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Bush completes filling top jobs on revamped economic team


WASHINGTON (AP) _ A week after ousting his top two economic advisers, President Bush has named their replacements and staved off a mini-revolt among supply-side conservatives.

Bush announced Thursday that he selected Stephen Friedman to direct his National Economic Council, replacing Lawrence Lindsey, whose resignation was demanded last week along with that of Treasury Secretary Paul O'Neill.

While O'Neill's replacement _ railroad executive John W. Snow _ elicited widespread praise from fellow Republicans, the choice of Friedman set off a small revolt in the party's supply-side wing, with critics saying they doubted Friedman's commitment to pushing for further tax cuts.

What made the conservatives suspicious was Friedman's close ties to Robert Rubin, his co-chairman at the investment firm Goldman Sachs in the early 1990s until Rubin left to join the Clinton administration. Rubin, a Democrat, won widespread praise from Wall Street investors for his deft relations with financial markets but earned the displeasure of Republican tax cutters because of his championing of Clinton's 1993 tax increase to help balance the budget.

In addition, the Republican Friedman has for many years been on the board of the bipartisan Concord Coalition, an anti-deficit group founded by the late Democratic Sen. Paul Tsongas and former Republican Sen. Warren Rudman. The group has often called for tax increases along with spending cuts to keep federal deficits under control.

In an effort to reassure supply-siders, Friedman told Bush during a brief White House ceremony Thursday that ``I strongly share your conviction, sir, that now is the time for a robust growth and jobs policy.''

Not all conservatives were convinced.

``The White House spin is that Mr. Friedman is not there to set policy but to sell it,'' said Tom Giovanetti, president of the Institute for Policy Innovation, a Dallas-based research group that advocates lower taxes. ``But we have to question how well someone can sell something that they don't believe in.''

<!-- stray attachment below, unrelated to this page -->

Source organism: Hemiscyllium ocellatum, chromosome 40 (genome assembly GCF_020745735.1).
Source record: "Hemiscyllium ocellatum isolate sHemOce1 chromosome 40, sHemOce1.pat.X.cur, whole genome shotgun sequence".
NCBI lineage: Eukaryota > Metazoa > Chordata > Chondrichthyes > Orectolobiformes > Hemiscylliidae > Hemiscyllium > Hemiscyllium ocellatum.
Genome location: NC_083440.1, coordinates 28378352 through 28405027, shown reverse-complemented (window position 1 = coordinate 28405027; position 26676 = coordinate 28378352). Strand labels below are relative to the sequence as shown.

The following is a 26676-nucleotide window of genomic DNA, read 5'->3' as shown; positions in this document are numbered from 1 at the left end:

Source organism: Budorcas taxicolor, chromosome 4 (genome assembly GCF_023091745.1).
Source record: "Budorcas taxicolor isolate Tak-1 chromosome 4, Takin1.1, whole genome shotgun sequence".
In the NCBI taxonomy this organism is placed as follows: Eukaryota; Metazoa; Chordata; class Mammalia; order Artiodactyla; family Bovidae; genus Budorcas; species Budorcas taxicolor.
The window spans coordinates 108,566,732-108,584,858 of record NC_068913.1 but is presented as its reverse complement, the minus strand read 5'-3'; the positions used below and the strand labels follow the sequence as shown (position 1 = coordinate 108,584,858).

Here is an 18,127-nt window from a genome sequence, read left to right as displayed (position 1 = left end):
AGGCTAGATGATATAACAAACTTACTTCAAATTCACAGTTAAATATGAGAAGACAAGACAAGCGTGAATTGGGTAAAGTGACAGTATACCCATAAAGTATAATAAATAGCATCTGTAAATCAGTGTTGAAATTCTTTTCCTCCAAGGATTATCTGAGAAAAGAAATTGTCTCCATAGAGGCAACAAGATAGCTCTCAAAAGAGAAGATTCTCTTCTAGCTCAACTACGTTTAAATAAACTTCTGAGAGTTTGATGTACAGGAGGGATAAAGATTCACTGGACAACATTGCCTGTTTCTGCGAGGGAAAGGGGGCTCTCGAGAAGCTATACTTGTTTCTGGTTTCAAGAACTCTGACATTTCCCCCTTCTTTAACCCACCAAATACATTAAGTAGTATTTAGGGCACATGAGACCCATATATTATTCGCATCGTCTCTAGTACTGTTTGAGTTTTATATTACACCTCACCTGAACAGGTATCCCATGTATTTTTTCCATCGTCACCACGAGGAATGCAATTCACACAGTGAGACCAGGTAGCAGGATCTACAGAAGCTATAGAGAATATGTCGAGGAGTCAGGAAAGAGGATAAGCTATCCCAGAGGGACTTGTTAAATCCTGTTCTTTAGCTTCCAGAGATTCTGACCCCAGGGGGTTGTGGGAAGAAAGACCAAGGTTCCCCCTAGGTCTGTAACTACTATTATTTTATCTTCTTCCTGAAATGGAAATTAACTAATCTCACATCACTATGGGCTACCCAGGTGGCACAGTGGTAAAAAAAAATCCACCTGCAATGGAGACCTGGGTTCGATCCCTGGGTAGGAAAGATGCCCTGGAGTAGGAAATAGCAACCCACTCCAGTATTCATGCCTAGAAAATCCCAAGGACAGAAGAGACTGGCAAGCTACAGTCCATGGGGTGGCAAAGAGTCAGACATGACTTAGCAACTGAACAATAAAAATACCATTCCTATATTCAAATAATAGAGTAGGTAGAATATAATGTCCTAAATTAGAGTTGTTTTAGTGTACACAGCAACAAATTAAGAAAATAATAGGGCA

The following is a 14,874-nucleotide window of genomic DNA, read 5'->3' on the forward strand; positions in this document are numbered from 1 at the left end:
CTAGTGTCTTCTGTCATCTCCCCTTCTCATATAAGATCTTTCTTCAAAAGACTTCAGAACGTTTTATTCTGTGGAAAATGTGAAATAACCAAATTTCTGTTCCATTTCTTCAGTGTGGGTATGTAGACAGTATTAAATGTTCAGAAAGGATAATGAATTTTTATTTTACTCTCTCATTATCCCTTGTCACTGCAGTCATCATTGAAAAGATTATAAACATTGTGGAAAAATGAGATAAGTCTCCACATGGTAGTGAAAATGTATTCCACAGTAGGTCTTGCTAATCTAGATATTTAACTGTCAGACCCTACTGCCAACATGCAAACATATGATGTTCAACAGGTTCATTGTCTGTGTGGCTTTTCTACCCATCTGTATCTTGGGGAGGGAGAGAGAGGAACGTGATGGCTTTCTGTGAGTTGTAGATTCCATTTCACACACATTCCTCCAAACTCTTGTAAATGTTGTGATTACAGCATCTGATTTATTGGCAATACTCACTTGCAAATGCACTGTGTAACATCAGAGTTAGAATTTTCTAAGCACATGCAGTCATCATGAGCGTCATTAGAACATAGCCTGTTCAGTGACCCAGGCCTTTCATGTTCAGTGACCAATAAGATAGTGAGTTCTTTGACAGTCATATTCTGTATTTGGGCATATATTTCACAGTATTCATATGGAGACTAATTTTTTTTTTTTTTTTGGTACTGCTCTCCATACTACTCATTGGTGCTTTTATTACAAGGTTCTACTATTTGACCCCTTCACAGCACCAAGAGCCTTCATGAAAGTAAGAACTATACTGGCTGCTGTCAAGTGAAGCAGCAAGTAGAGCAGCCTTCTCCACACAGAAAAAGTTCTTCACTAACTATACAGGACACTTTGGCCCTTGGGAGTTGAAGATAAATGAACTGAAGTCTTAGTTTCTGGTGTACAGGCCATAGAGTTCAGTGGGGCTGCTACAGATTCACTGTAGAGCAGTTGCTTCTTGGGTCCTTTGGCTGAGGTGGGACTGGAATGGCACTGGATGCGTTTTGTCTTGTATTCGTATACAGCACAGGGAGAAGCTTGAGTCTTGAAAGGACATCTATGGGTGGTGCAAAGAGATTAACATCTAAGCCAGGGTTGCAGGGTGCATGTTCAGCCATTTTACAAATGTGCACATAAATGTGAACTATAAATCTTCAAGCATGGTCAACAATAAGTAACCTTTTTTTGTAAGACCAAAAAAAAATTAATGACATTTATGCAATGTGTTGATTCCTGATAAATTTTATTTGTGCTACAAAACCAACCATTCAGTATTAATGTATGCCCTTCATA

Grover Norquist, president of the conservative Americans for Tax Reform, said he believed Friedman wouldn't have joined the administration if he did not fully support the need for further tax cuts to stimulate the economy.

``No one particular adviser or staffer is going to alter the direction the president and the administration are heading,'' Norquist said.

While supply siders were split, on Wall Street, investors believed Friedman would give the administration something it lacked with the old economic team _ a savvy investment pro with close ties to financial markets.

``Friedman's background in the securities industry will serve the nation well,'' said Marc Lackritz, the president of the Securities Industry Association, Wall Street's biggest lobbying group.

Sen. Charles Schumer, D-N.Y., praised Friedman as someone ``able to balance the need to both stimulate the economy but keep the deficit within bounds.''

Senior administration officials said shortly after Lindsey's Dec. 6 dismissal that Friedman was Bush's top pick. His official selection was delayed by questions about what was described as a minor heart condition that flared up last week, and an administration review of Friedman's extensive investment portfolio.

While Friedman's selection will not have to win Senate approval, Bush's nominations of Snow as treasury secretary and William H. Donaldson as the Securities and Exchange Commission chairman will have to win Senate confirmation.

Both nominees were expected to win Senate approval, although Snow was likely to face questioning about his conduct as the chief executive of CSX Corp., especially in light of the increased scrutiny corporate management is receiving in the wake of this year's corporate accounting scandals.

Snow said earlier this week that he would not accept a lucrative severance package estimated to total up to $15 million that the CSX board could have awarded him.

Public Citizen, a consumer watchdog group, said Thursday it was seeking government records on loans, stock sales and safety compliance issues involving Snow since he took the top job at CSX in 1989.
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